“Muppets Most Wanted”: The frog who knew too much

Film Review Muppets Most Wanted

“Muppets Most Wanted” opens Friday at Point, Eastgate and Star Cinemas. PG, 1:52, three stars out of four.

Any movie that starts off with a musical number that parodies both Busby Berkeley and “The Seventh Seal” is getting off on the right foot. And, from that high-energy opening song, which ironically is about how sequels never live up to the original, “Muppets Most Wanted” is a lot of fun for both kids and their parents.

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Wisconsin Film Festival Spotlight: “Rat Pack Rat”

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Tickets for the 2014 Wisconsin Film Festival went on sale March 8, and each day between now and the start of the festival on April 3, I’ll be zooming in on one of the more than 140 films playing at the festival. If you have suggestions about films you’d like to know more about as you’re planning your festival experience, let me know in comments.

Rat Pack Rat: Todd Rohal Selects” (Monday, April 7, 6:15 p.m, Sundance Cinemas)

There are over 140 films in this year’s Wisconsin Film Festival, but I can’t imagine more than a handful are stranger than Todd Rohal’s darkly funny short film “Rat Pack Rat,”  which takes the symbiotic relationship between a celebrity and his audience to grotesque extremes.

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“Stranger by the Lake”: Where the bodies are naked and the motives concealed

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“Stranger By the Lake” opens Friday at Sundance Cinemas. Not rated, (contains explicit sexual content), 1:37, three and a half stars out of four.

“I’m not sure it’s allowed here.” “It’s not allowed anywhere.”

The sliver of  beach in rural France is an idyll for gay men, both closeted and open. They come, remove their clothes, stretch out in the sand, or go for a swim. Little is said on the beach. But, eventually, most of them go up into the woods for a stroll, and find each other there.

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Wisconsin Film Festival Spotlight: “Actress”

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Tickets for the 2014 Wisconsin Film Festival went on sale March 8, and each day between now and the start of the festival on April 3, I’ll be zooming in on one of the more than 140 films playing at the festival. If you have suggestions about films you’d like to know more about as you’re planning your festival experience, let me know in comments.

Actress” (Thursday, April 3, 6:30 p.m., UW Elvehjem, and 2:15 p.m. Friday, April 4, Sundance Cinemas)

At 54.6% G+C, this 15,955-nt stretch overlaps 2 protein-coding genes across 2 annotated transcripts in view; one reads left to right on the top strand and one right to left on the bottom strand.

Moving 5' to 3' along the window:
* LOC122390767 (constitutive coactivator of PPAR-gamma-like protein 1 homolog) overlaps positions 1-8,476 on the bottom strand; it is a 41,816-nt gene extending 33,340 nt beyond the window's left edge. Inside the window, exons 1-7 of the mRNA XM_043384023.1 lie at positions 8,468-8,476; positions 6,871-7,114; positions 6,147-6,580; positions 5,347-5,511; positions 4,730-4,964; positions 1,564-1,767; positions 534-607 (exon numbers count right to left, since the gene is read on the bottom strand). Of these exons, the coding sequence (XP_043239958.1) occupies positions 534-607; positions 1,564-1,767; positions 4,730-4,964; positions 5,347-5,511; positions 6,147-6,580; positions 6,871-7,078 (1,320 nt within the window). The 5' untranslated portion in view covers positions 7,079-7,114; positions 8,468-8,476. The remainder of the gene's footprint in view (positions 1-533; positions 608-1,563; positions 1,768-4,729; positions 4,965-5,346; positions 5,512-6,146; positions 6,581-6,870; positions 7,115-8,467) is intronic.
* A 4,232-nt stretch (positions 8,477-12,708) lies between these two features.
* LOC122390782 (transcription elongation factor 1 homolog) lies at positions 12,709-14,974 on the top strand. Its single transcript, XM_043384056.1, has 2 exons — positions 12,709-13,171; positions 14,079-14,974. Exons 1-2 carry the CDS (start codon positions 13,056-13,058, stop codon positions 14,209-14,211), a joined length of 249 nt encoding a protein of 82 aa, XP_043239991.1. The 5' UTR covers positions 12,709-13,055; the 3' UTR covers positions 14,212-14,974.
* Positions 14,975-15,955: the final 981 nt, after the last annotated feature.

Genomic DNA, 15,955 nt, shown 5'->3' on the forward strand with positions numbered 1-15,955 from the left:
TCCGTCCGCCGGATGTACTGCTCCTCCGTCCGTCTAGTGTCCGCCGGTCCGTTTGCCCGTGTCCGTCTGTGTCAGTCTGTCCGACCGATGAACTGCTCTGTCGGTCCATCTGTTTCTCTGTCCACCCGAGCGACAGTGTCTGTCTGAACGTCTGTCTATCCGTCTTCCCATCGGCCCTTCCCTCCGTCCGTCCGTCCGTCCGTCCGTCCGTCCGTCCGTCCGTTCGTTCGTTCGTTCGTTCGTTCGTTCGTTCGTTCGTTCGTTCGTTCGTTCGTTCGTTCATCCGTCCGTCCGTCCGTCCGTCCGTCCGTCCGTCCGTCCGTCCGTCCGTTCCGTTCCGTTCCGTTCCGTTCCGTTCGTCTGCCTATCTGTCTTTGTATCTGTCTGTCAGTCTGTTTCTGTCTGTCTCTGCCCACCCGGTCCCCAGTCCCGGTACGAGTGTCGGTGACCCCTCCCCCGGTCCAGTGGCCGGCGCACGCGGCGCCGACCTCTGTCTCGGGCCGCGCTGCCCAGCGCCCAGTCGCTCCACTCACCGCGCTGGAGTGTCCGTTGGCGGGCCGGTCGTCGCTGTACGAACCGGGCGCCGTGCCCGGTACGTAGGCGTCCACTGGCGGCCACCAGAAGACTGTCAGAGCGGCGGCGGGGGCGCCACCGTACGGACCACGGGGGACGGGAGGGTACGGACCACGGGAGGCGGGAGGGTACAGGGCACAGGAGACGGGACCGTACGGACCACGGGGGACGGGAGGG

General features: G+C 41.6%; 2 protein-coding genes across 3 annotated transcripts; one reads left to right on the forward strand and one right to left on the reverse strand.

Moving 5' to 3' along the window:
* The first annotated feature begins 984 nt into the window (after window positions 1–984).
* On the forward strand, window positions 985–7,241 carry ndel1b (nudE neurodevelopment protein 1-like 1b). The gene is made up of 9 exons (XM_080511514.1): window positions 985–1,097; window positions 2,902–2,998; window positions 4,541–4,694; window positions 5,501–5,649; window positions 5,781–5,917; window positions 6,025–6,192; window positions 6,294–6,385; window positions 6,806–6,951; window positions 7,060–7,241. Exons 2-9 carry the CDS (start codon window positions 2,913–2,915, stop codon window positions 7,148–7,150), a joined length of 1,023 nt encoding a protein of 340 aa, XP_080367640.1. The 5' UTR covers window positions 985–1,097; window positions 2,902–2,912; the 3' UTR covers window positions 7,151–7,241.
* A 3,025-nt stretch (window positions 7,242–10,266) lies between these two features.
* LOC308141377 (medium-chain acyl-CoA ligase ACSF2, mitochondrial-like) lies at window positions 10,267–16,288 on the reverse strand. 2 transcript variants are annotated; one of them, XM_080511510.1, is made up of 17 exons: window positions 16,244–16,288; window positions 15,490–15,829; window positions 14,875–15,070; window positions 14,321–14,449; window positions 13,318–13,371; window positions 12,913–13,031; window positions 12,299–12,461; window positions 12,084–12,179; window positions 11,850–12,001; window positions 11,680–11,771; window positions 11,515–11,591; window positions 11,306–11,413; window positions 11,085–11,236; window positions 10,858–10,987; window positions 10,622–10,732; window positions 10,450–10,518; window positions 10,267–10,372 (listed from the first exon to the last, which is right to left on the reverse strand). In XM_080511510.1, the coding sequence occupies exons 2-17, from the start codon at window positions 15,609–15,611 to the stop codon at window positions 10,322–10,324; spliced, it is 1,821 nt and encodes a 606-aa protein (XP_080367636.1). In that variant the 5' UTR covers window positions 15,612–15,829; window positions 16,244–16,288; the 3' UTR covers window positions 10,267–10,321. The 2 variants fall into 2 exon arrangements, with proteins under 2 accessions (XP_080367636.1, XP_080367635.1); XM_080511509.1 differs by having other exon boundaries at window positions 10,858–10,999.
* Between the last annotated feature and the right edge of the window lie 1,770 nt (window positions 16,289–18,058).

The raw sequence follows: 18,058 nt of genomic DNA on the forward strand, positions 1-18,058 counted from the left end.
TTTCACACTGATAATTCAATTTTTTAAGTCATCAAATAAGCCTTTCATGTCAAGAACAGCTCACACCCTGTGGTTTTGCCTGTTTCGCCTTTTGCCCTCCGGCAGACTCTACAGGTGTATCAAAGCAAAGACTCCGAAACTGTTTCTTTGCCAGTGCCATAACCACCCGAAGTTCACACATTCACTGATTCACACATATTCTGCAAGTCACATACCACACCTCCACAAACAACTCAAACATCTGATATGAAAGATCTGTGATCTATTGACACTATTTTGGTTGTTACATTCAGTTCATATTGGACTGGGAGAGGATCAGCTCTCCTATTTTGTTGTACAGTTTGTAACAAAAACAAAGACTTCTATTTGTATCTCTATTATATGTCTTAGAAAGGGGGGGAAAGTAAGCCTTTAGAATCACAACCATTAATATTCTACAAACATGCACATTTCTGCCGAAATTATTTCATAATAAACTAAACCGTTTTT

Sunday’s New York Times Arts & Leisure section had a great story on the new wave of documentaries than eschew the notion that documentary filmmakers have to be cinematic Joe Fridays, sticking to “just the facts ma’am.” Such films find innovative ways to tell stories and to play along the border between fact and fiction, since deeper personal truths often reside in that gray area.

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Blu-ray review: “A Brief History of Time: The Criterion Collection”

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In the 1980s, there was one nonfiction book that seemingly could be found on every bookshelf, mixed in with the Danielle Steel and Tom Clancy novels, and that was Stephen Hawking’s “A Brief History of Time.” Hawking’s theories of the origins of the universe and of black holes, combined with his personal story of being confined to a wheelchair, communicating one letter at a time through an electric clicker, were compelling stuff, even if most of it went way over the average Stephen King reader’s head.

They did not seem like compelling material for a movie, but UW grad Errol Morris, fresh off the success of “A Thin Blue Line,” threw himself into the project. The resulting film, 1991’s “A Brief History of Time,” is very much a Morris film rather than a Hawking film, which may be part of the reason it’s been unseen for so many years. But, as Morris told the Dissolve, he finally was able to buy back the rights to the film a few years ago, and went to Criterion with the hopes of finally getting it a proper release.

Morris recoiled at the idea of making a cinematic physics lecture — which was what Hawking wanted — instead wanting to make a film that combined science and biography, that drew poetic connections between the concept of far-flung black holes emitting radiation, and the sight of Hawking, his only connection with the wider world through that little clicker, one letter at a  time.

The film includes plenty of the playful visual touches that Morris has become known for in his documentaries, such as a cameo by a live chicken and footage from the 1979 Disney film “The Black Hole.” Also, if there seems something a little off about the talking-heads interviews with Morris’ family and colleagues, it’s because Morris built artificial sets that resembled research labs and drawing rooms for them to sit in, rather than interviewing them in their own drawing rooms and offices. Even Hawking is filmed on a soundstage that closely resembles his own office, right down to the Marilyn Monroe posters on the wall. (Morris has a great story on the 30-minute interview included with the Criterion disc in which he asked Hawking about his Marilyn fixation.)